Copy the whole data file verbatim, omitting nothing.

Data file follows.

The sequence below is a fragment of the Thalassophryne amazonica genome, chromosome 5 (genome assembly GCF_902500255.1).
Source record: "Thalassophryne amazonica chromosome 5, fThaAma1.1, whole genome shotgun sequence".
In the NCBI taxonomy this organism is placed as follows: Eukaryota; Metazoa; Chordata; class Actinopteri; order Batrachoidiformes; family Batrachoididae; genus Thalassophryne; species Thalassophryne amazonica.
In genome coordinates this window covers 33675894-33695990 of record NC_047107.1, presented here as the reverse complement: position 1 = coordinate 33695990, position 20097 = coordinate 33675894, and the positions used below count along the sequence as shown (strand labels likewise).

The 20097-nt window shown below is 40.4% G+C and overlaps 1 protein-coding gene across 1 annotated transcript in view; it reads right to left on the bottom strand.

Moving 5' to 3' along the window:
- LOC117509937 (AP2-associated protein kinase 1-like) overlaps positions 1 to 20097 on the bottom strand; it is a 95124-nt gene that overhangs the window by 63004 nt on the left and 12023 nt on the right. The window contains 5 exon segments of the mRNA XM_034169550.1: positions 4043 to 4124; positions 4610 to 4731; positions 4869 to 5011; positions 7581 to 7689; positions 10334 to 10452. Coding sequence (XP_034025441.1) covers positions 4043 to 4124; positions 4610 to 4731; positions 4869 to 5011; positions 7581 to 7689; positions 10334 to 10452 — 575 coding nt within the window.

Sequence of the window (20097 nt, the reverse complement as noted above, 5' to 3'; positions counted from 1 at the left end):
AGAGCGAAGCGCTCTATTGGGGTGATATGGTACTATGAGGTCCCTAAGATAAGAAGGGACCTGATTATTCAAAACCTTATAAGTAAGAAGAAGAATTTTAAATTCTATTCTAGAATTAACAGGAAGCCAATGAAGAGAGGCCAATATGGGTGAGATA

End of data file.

The sequence below is a fragment of the Thalassophryne amazonica genome, chromosome 5 (genome assembly GCF_902500255.1).
Source record: "Thalassophryne amazonica chromosome 5, fThaAma1.1, whole genome shotgun sequence".
In the NCBI taxonomy this organism is placed as follows: Eukaryota; Metazoa; Chordata; class Actinopteri; order Batrachoidiformes; family Batrachoididae; genus Thalassophryne; species Thalassophryne amazonica.
In genome coordinates this window covers 33675894-33695990 of record NC_047107.1, presented here as the reverse complement: position 1 = coordinate 33695990, position 20097 = coordinate 33675894, and the positions used below count along the sequence as shown (strand labels likewise).

The 20097-nt window shown below is 40.4% G+C and overlaps 1 protein-coding gene across 1 annotated transcript in view; it reads right to left on the bottom strand.

Moving 5' to 3' along the window:
- LOC117509937 (AP2-associated protein kinase 1-like) overlaps positions 1 to 20097 on the bottom strand; it is a 95124-nt gene that overhangs the window by 63004 nt on the left and 12023 nt on the right. The window contains 5 exon segments of the mRNA XM_034169550.1: positions 4043 to 4124; positions 4610 to 4731; positions 4869 to 5011; positions 7581 to 7689; positions 10334 to 10452. Coding sequence (XP_034025441.1) covers positions 4043 to 4124; positions 4610 to 4731; positions 4869 to 5011; positions 7581 to 7689; positions 10334 to 10452 — 575 coding nt within the window.

Sequence of the window (20097 nt, the reverse complement as noted above, 5' to 3'; positions counted from 1 at the left end):
AGAGCGAAGCGCTCTATTGGGGTGATATGGTACTATGAGGTCCCTAAGATAAGAAGGGACCTGATTATTCAAAACCTTATAAGTAAGAAGAAGAATTTTAAATTCTATTCTAGAATTAACAGGAAGCCAATGAAGAGAGGCCAATATGGGTGAGATA